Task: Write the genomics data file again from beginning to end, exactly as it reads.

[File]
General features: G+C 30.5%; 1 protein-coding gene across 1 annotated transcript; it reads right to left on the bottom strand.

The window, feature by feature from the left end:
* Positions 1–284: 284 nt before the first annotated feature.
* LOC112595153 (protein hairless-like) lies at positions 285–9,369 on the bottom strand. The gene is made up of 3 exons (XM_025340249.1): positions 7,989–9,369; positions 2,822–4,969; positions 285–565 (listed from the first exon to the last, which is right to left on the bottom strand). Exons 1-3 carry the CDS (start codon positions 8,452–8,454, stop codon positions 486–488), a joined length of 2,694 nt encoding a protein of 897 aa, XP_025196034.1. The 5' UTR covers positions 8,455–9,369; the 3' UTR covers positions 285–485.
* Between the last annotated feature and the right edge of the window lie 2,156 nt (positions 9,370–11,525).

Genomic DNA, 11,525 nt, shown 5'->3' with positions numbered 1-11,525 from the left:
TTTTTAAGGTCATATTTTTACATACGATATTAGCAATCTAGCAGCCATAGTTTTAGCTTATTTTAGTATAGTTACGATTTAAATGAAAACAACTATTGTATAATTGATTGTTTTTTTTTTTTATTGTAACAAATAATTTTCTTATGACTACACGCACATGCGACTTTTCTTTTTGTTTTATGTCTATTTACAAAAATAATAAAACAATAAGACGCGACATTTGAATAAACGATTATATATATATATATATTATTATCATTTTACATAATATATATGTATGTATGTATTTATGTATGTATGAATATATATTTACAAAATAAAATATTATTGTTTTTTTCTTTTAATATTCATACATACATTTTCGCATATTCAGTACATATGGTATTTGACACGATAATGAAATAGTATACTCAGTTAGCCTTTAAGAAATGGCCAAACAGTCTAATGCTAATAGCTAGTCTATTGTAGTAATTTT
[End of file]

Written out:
General features: G+C 30.5%; 1 protein-coding gene across 1 annotated transcript; it reads right to left on the bottom strand.

The window, feature by feature from the left end:
* Positions 1–284: 284 nt before the first annotated feature.
* LOC112595153 (protein hairless-like) lies at positions 285–9,369 on the bottom strand. The gene is made up of 3 exons (XM_025340249.1): positions 7,989–9,369; positions 2,822–4,969; positions 285–565 (listed from the first exon to the last, which is right to left on the bottom strand). Exons 1-3 carry the CDS (start codon positions 8,452–8,454, stop codon positions 486–488), a joined length of 2,694 nt encoding a protein of 897 aa, XP_025196034.1. The 5' UTR covers positions 8,455–9,369; the 3' UTR covers positions 285–485.
* Between the last annotated feature and the right edge of the window lie 2,156 nt (positions 9,370–11,525).

Genomic DNA, 11,525 nt, shown 5'->3' with positions numbered 1-11,525 from the left:
TTTTTAAGGTCATATTTTTACATACGATATTAGCAATCTAGCAGCCATAGTTTTAGCTTATTTTAGTATAGTTACGATTTAAATGAAAACAACTATTGTATAATTGATTGTTTTTTTTTTTTATTGTAACAAATAATTTTCTTATGACTACACGCACATGCGACTTTTCTTTTTGTTTTATGTCTATTTACAAAAATAATAAAACAATAAGACGCGACATTTGAATAAACGATTATATATATATATATATTATTATCATTTTACATAATATATATGTATGTATGTATTTATGTATGTATGAATATATATTTACAAAATAAAATATTATTGTTTTTTTCTTTTAATATTCATACATACATTTTCGCATATTCAGTACATATGGTATTTGACACGATAATGAAATAGTATACTCAGTTAGCCTTTAAGAAATGGCCAAACAGTCTAATGCTAATAGCTAGTCTATTGTAGTAATTTT